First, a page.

I was in a post-apocalyptic Texas. My mission was to broker piece between my village and a gang of nomadic gay vampires. It wasn’t just my blood they wanted to suck. My main concern was that I didn’t want to become Vampire+. I decided I preferred them to the cannibal UFO worshipers.
Secret messages were being exchanged by using steganography to hide them in photographs of puppies. Details and algorithms were found in Bruce Schneier’s book “Look! Puppies! (2nd Edition)“.
Bruce Schneier is launching a new symbol to represent concern for the rights of the individual. Spread the meme.
Well, this is the most interesting thing I’ve heard about in a while: someone’s come up with a provably unbreakable encryption scheme that’s actually practical to implement.
There’s an article in the New York Times about it; basically, the scheme goes as follows:
Someone sets up a satellite to generate a stream of truly random numbers, synchronized to some appropriate time code.
The sender and recipient exchange a secret using an existing public-key encryption scheme, or using some other secure channel. The secret is a time code value.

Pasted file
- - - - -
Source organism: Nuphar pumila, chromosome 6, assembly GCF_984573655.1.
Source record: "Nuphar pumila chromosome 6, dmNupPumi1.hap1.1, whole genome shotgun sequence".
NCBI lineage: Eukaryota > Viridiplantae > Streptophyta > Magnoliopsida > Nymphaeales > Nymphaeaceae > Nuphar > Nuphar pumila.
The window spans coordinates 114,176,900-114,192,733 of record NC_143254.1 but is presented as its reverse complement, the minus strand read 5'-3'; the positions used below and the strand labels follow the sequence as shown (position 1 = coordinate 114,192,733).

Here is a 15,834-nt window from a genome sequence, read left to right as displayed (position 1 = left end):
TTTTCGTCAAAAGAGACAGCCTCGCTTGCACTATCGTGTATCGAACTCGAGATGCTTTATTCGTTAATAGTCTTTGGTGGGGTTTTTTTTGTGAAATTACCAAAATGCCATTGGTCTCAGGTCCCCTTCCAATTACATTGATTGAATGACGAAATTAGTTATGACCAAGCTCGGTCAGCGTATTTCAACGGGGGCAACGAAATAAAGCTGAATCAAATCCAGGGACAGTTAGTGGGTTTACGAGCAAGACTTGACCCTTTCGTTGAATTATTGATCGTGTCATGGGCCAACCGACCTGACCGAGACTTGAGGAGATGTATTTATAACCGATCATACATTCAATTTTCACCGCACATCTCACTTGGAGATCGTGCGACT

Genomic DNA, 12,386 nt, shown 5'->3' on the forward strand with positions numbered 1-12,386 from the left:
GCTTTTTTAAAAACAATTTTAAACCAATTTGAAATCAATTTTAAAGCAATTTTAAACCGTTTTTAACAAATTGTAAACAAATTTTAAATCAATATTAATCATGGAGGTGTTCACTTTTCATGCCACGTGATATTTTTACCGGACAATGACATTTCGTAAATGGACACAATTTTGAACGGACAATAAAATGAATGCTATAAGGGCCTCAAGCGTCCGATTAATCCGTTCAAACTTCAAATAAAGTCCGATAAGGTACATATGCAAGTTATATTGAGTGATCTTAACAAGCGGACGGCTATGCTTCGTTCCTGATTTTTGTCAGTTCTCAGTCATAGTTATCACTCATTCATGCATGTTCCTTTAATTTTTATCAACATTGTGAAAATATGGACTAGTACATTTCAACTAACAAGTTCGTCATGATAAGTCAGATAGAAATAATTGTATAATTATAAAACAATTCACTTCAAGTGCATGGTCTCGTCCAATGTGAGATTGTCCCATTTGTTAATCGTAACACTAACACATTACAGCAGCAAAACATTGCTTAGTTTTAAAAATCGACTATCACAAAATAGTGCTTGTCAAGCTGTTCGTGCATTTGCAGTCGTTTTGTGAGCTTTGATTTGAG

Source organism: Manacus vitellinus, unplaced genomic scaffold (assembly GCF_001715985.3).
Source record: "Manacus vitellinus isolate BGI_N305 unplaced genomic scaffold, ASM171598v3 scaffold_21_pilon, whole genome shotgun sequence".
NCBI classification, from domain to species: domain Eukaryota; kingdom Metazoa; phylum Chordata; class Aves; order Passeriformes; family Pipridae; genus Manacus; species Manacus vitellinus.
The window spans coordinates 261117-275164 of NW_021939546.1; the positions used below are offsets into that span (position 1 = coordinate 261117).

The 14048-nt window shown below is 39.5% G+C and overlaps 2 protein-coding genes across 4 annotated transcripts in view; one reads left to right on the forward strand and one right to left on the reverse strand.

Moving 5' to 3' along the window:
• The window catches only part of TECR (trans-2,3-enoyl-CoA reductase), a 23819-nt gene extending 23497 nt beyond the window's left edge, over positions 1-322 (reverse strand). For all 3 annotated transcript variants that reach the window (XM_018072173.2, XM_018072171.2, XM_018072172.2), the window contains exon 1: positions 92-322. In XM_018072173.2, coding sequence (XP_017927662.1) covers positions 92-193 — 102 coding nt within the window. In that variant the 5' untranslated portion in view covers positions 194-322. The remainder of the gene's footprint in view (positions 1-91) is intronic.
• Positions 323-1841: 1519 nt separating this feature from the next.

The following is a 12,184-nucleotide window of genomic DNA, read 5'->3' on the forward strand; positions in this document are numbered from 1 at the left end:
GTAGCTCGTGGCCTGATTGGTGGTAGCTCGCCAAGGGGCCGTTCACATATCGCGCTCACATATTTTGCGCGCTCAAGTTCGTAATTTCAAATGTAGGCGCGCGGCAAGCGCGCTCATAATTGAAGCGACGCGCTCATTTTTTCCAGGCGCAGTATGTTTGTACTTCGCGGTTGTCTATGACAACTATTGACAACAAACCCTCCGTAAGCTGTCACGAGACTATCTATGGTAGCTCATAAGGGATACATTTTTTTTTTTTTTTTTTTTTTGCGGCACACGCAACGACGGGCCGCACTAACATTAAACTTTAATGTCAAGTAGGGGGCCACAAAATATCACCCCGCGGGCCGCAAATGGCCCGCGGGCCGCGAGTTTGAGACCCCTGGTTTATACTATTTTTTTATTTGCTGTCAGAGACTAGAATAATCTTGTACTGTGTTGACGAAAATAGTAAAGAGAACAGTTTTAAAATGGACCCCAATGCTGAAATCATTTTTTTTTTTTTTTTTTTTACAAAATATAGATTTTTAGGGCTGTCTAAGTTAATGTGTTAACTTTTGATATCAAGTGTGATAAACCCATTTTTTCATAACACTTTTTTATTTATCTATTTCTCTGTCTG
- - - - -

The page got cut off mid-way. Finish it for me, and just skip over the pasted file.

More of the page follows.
At the pre-arranged time, the sender uses the random number stream from the satellite to encrypt the data, and the recipient temporarily caches the same chunk of random data in RAM.
When the recipient receives the encrypted message, he decrypts it with the cached data, then throws that data away.
What makes the system unbreakable is that unless you know the secret before the message is sent, you don’t know what part of the random number stream is going to be used—and it’s infeasible to store the entire stream indefinitely. What’s more, once the message has been decrypted, neither the sender nor the recipient has the means to decrypt it again.
The NYT article has some dismissive comments from people like Bruce Schneier, pointing out that even with breakable cryptography, there’s usually an easier way to get the data. But I think this new development is still valuable, because it’s a workable system of “rubber hose resistant cryptography”. That is, it’s a system where you can’t force the recipient to divulge the key and decrypt the message, because he provably can’t do it.
With today’s cryptosystems, if you log all a person’s messages over the course of years you can potentially one day get access to all of them—either by obtaining the single key used, or by breaking the cipher. This new system is equivalent to one-time pad, which is known to be unbreakable, and there’s no way to get access to messages after the fact.
I wonder how long it’ll be before someone sets up an implementation of this? Perhaps the NSA already use it…